Consider Eqs.(i) and (iv.), let us multiply Eq.(i) by $\phi_{m}(x)$ and the same with Eq.(iv.), however we multiply by $\phi_{n}(x)$. Taking the difference yields $\displaystyle \phi_{n}^{\prime\prime}(x)\phi_{m}(x)-\phi_{m}^{\prime\prime}(x)\phi_{n}(x)+(\lambda_{n}^{2}-\lambda_{m}^{2})\phi_{n}(x)\phi_{m}(x) = 0 (2)$

Let us now integrate Eq.(2) over the closed interval $[L,R]$ to give $\displaystyle \int_{L}^{R}\phi_{n}^{\prime\prime}(x)\phi_{m}(x)-\phi_{m}^{\prime\prime}(x)\phi_{n}(x)dx+(\lambda_{n}^{2}-\lambda_{m}^{2})\int_{L}^{R}\phi_{n}(x)\phi_{m}(x)dx = 0 (3)$

Let us focus on the first integral on the left-hand side.  We can separate each term to give $\displaystyle \int_{L}^{R}\phi_{n}^{\prime\prime}(x)\phi_{m}(x)dx-\int_{L}^{R}\phi_{m}^{\prime\prime}(x)\phi_{n}(x)dx (4)$

We can integrate by parts for the first term $\displaystyle \int_{L}^{R}\phi_{n}^{\prime\prime}(x)\phi_{m}(x)dx= \bigg\{\phi_{n}^{\prime\prime}(x)\phi_{m}(x)\bigg\|_{L}^{R}\bigg\}-\int_{L}^{R}\phi_{m}^{\prime}(x)\phi_{n}(x)dx. (5)$

and doing the same for the second term we arrive at $\displaystyle \int_{L}^{R}\phi_{m}^{\prime\prime}(x)\phi_{n}(x)dx=\bigg\{\phi_{m}^{\prime\prime}(x)\phi_{n}(x)\bigg\|_{L}^{R}\bigg\}-\int_{L}^{R}\phi_{n}^{\prime}(x)\phi_{m}(x)dx. (6)$

Finding the difference, we see that the remaining integrals in (5) and (6) cancel leaving the terms in the braces. If we evaluate those terms over the interval $[L,R]$ we get the following $\displaystyle \bigg\{\phi_{n}^{\prime}(R)\phi_{m}(R)-\phi_{n}(L)\phi_{m}(L)-\phi_{m}^{\prime}(R)\phi_{n}(R)+\phi_{n}(L)\phi_{m}^{\prime}(L)\bigg\}+(\lambda_{n}^{2}-\lambda_{m}^{2})\int_{L}^{R}\phi_{n}(x)\phi_{m}(x)dx = 0 (7).$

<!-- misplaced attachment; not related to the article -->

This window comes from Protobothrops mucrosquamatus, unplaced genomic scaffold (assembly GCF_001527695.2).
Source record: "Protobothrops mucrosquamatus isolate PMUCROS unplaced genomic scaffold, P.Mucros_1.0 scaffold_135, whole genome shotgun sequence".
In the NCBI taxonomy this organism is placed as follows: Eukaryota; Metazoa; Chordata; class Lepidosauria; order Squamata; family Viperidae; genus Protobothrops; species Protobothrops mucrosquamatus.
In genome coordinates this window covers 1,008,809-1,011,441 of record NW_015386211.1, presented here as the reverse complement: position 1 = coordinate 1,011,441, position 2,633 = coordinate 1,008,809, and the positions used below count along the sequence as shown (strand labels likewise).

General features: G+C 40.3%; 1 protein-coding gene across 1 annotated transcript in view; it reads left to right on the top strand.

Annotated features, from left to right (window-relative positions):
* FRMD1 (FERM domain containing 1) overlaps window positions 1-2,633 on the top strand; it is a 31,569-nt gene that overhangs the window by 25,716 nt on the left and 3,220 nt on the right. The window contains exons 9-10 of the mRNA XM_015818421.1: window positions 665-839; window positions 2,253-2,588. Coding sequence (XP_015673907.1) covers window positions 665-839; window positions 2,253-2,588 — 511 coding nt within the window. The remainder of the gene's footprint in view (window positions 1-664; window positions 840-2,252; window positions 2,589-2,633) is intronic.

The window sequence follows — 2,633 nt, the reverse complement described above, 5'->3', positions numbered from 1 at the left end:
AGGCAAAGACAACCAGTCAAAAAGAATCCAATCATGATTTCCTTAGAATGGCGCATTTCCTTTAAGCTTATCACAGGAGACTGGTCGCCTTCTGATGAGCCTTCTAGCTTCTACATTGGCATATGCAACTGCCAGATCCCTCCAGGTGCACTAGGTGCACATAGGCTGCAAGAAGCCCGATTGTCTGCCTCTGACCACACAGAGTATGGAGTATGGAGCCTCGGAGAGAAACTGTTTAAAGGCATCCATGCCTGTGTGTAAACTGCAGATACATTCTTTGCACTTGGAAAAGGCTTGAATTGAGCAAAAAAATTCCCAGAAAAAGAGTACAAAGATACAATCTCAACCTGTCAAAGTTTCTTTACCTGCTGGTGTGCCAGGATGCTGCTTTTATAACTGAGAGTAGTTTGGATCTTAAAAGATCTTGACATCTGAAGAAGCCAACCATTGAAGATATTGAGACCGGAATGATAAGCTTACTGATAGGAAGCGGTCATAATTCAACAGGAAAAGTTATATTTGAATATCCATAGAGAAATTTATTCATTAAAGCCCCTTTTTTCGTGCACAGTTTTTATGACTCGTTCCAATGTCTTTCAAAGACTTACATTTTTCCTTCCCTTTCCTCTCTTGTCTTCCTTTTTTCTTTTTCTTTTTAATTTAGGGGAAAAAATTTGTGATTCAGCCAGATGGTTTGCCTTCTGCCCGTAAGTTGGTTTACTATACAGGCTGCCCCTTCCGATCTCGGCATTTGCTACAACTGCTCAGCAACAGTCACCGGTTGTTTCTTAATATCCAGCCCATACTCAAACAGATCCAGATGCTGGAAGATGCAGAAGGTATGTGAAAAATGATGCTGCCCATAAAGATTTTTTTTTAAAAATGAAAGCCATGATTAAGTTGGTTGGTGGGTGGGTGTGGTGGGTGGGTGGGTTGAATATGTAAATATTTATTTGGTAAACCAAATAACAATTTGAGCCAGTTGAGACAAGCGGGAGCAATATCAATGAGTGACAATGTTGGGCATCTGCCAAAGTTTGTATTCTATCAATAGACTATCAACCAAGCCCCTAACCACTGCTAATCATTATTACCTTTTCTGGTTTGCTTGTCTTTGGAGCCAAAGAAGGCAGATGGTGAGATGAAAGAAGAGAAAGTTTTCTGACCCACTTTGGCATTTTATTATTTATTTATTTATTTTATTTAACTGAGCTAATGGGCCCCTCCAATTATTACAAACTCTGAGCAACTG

Let us suppose now that we equate Eqs.(ii) and (v.) and Eqs.(iii) and (vi) and multiply equations (ii) and (v) by $\phi_{m}(L)$ and $\phi_{n}(L)$, respectively, and multiply equations (iii) and (vi) by $\phi_{m}(R)$ and $\phi_{n}(R)$. For Eqs.(ii) and (v) it follows that $\displaystyle \alpha_{1}(\phi_{n}(L)\phi_{m}(L)-\phi_{m}(L)\phi_{n}(L))+\alpha_{2}(\phi_{n}^{\prime}(L)\phi_{m}(L)-\phi_{m}^{\prime}(L)\phi_{n}(L))=0, (8.1)$

From which we observe that if we assume that $\alpha_{1},\alpha_{2}\in \mathbb{R}|\alpha_{1},\alpha_{2}\neq 0,$ then $\displaystyle (\phi_{n}(L)\phi_{m}(L)-\phi_{m}(L)\phi_{n}(L))+(\phi_{n}^{\prime}(L)\phi_{m}(L)-\phi_{n}(L)\phi_{m}^{\prime}(L))=0$

The first term in the sum above vanishes which leads us to conclude that $\displaystyle \phi_{n}^{\prime}(L)\phi_{m}(L)-\phi_{n}(L)\phi_{m}^{\prime}(L)=0 (8.2)$

By similar logic we find that for the second boundary condition $\displaystyle \phi_{n}^{\prime}(R)\phi_{m}(R)-\phi_{n}(R)\phi_{m}^{\prime}(R)=0 (9)$

Therefore, returning (all the way back) to Eq.(7), we arrive at $\displaystyle (\lambda_{n}^{2}-\lambda_{m}^{2})\int_{L}^{R}\phi_{n}(x)\phi_{m}(x)dx = 0, (10)$

where we assume that the eigenvalues satisfy $\lambda_{n}^{2}\neq \lambda_{m}^{2}$, for $n\neq m$. As a check, suppose that $n=m$, in which case the integral (Eq.(10)) becomes $\displaystyle \int_{L}^{R}\bigg\{\phi(x)\bigg\}^{2}dx > 0. (11)$

Furthermore, if $\lambda_{n}^{2}=\lambda_{m}^{2}$, then the entire equation vanishes. Thus, this “proof”is complete. Q.E.D.

* Once again, I hesitate to call this a proof since it is not what a mathematician would call rigorous.